Caroline Flack ‘really, really angry’ over Love Island criticism following Mike Thalassitis’ death

‘None of us know what’s going through someone’s mind and we can’t sit there and speculate’

Katie O'Malley
Wednesday 29 May 2019 17:25 BST
Love Island's Montana Brown gets emotional as she discusses Mike Thalassitis death

Caroline Flack has addressed the criticism of Love Island following the death of former contestant Mike Thalassitis, revealing she was “really, really angry”.

In an interview with Cosmopolitan UK, Love Island's host says that it is “dangerous” to blame the show for Thalassitis’ passing.

In March, it was reported Thalassitis had been found dead at the age of 26. Police confirmed his death was not being treated as suspicious.

Following his death, several of the programme’s previous stars urged the show to provide better mental health support for its contestants amid a deluge of criticism in the media of reality programmes' duty of care for contestants.

“It’s not just that you’re blaming a TV show, you’re blaming people and their jobs,” Flack tells the publication.

“In life we all have a duty of care to look out for each other, but I don’t think it’s fair to point fingers of blame.”

Flack continues, adding that she believes mental health to be a “a much bigger issue than just a reality TV show”, adding that “when something this bad happens - and I’m talking about Mike - when something this horrible and sad occurs, it’s so dangerous to point fingers within hours and minutes of it happening”.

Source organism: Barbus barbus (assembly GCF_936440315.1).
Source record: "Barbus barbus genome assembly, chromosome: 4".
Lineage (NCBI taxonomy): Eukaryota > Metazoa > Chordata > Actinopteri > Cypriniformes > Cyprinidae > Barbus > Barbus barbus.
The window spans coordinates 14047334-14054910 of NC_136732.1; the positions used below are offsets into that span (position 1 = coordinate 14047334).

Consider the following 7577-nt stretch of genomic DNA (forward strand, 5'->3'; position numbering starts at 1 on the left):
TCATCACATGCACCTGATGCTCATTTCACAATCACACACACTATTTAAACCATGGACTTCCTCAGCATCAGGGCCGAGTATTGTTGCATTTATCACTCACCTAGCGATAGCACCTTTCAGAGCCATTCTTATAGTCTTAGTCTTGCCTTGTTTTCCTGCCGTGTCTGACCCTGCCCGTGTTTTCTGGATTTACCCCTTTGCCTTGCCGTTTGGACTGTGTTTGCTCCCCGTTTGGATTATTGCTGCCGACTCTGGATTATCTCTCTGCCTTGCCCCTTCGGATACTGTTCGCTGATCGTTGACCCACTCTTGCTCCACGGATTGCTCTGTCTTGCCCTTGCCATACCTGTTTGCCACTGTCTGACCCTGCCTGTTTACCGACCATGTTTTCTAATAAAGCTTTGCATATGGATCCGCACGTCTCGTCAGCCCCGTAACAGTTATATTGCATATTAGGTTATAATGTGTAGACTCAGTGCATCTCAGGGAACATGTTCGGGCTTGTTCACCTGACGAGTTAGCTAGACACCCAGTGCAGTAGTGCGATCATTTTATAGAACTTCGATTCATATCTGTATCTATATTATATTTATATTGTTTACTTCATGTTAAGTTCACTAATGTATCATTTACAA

“None of us know what’s going through someone’s mind and we can’t sit there and speculate,” she notes.

The presenter says that Thalassitis’ death should serve as a reminder for society to help young men suffering from mental health issues and consider how to alleviate the pressures of modern life on young people.

“It’s just too sad and too sensitive to talk about,” she says. “[Thalassitis] always a total gentleman to me and I’m going to be a total lady back.”

ITV recently announced that all contestants of this year's series of Love Island will receive a minimum of eight therapy sessions after the show has ended.

The production company outlined several new "duty of care processes" ahead of the fifth season of the show, one of which is to provide participants with "enhanced psychological support".

Richard Cowles, creative director of ITV Studios Entertainment, explained that the firm's new welfare processes will follow three key stages – pre-filming, during filming and post-filming.

Speaking of the contestants’ predicted fame following the show, Cowles said: "We really want to make sure they have given real consideration to this and what appearing on TV entails. Discussing all of this with us forms a big part of the casting process and, ultimately, their decision to take part."

Elsewhere in the interview, Flack says that she no longer cares about being judged or seeing negative comments written about her.

"Yeah, men don’t get treated like that," she notes of the gender imbalance of criticism levied against celebrities in the public eye.

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"But I don’t read it or live by it. You do in the beginning, then after a while you stop caring what people think."

"That happens when you start to love yourself. The only person that can define you is you. Nobody else can. And quite frankly, I have a great life.”

Love Island returns to ITV2 on Monday 3 June at 9pm.

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